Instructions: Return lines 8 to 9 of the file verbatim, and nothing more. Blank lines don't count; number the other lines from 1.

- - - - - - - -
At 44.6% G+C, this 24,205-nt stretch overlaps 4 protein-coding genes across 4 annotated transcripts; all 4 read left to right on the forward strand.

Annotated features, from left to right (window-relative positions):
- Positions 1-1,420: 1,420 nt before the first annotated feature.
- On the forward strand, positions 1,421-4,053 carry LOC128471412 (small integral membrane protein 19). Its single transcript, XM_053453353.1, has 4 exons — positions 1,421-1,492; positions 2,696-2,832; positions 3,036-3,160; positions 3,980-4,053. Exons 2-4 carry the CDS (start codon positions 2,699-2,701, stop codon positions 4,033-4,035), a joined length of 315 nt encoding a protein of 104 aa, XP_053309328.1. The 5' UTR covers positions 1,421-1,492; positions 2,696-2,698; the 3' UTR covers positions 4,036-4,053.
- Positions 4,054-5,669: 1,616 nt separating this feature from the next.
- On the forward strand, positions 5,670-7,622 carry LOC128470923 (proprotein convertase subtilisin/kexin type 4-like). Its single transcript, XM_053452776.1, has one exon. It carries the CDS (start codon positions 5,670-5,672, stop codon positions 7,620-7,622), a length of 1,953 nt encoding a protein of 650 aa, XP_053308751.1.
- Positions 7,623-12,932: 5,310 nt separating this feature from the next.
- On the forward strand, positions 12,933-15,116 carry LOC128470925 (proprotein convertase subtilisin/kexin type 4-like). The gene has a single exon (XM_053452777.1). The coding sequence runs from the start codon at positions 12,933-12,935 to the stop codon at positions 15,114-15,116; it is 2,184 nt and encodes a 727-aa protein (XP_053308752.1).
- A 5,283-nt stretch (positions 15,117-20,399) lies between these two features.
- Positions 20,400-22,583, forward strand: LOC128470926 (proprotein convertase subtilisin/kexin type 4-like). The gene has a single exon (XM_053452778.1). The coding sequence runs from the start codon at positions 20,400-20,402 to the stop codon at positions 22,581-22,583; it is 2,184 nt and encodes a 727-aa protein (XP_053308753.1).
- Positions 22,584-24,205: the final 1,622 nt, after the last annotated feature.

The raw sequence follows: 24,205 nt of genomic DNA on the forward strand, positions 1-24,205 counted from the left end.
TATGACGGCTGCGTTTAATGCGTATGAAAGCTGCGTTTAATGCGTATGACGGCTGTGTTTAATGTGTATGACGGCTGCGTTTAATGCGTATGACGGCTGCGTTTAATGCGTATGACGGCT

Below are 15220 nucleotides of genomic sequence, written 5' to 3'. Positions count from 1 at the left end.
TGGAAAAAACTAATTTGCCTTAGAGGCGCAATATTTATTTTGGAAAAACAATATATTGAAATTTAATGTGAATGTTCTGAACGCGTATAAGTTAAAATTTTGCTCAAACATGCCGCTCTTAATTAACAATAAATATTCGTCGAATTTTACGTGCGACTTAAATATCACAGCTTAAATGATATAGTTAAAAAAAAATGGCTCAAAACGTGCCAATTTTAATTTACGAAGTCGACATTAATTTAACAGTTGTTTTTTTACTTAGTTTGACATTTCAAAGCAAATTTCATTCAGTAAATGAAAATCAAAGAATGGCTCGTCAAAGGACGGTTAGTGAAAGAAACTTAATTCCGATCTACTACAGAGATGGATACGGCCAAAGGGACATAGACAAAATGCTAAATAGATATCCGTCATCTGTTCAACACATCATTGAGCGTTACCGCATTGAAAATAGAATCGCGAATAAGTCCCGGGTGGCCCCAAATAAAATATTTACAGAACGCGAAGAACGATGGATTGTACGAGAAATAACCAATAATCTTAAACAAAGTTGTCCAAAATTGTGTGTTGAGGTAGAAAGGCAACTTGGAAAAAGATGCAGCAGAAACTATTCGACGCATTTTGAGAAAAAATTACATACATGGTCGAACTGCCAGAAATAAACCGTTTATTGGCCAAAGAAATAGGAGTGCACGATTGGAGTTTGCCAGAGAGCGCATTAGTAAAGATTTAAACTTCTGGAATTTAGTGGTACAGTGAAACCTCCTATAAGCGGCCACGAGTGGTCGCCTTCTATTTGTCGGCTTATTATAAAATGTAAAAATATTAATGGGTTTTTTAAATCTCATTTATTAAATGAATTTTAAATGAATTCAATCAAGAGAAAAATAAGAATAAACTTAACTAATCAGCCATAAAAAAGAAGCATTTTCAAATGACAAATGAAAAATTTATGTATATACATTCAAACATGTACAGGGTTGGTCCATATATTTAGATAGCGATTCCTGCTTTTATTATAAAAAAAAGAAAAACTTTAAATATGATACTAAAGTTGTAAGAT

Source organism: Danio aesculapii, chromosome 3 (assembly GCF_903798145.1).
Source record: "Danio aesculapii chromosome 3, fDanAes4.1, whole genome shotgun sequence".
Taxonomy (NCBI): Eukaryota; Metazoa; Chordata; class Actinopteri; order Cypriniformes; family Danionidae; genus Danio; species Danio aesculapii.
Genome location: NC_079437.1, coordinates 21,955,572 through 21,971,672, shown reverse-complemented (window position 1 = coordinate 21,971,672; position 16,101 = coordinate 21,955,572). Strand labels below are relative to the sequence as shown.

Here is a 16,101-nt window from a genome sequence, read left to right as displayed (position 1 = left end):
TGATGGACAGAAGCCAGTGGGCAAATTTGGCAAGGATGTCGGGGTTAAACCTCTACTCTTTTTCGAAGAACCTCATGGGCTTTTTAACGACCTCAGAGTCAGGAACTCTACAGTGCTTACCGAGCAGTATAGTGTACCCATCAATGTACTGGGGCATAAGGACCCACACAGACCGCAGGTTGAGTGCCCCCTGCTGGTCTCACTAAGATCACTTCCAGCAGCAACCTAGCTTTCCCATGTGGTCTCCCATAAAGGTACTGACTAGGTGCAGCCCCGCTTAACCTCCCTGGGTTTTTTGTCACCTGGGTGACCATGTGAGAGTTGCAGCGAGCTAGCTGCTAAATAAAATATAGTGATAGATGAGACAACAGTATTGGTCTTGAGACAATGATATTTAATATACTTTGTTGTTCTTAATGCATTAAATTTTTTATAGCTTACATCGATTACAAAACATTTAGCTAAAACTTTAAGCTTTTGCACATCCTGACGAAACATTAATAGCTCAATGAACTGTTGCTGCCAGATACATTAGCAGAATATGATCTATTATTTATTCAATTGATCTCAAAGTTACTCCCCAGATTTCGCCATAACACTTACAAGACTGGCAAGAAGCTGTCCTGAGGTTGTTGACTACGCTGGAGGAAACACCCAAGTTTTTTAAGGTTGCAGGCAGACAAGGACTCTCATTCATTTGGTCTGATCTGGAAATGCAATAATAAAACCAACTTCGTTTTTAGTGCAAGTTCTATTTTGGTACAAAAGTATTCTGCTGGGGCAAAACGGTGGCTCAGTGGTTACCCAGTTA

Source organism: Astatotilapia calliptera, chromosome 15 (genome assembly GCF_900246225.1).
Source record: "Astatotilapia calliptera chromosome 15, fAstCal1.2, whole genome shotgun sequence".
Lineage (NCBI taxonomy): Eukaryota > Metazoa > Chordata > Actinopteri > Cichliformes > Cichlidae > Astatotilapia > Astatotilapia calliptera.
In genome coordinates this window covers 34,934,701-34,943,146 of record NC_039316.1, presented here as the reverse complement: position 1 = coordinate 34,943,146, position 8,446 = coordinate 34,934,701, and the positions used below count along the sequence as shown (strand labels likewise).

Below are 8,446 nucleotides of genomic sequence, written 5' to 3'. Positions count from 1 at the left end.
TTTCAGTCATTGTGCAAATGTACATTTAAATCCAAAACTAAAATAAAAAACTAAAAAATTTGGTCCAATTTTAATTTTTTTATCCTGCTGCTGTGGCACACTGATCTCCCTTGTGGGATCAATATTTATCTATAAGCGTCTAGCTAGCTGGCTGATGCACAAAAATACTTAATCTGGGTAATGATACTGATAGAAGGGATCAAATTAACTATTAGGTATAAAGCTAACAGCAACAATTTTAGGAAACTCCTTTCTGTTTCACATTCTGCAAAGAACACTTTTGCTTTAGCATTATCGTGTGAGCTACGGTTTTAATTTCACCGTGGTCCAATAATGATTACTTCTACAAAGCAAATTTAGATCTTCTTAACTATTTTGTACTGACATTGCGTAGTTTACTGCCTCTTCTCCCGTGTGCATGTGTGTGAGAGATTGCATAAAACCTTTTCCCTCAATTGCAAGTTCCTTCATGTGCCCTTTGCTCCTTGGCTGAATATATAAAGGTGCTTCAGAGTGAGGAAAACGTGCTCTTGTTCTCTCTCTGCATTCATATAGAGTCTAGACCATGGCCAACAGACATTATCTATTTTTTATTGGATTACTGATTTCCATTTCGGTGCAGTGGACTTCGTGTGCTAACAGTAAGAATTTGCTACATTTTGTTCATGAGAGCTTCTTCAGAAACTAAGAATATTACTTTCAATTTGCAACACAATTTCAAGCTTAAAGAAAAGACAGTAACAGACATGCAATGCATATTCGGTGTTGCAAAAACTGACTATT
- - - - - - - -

- On the forward strand, positions 12,933-15,116 carry LOC128470925 (proprotein convertase subtilisin/kexin type 4-like). The gene has a single exon (XM_053452777.1). The coding sequence runs from the start codon at positions 12,933-12,935 to the stop codon at positions 15,114-15,116; it is 2,184 nt and encodes a 727-aa protein (XP_053308752.1).
- A 5,283-nt stretch (positions 15,117-20,399) lies between these two features.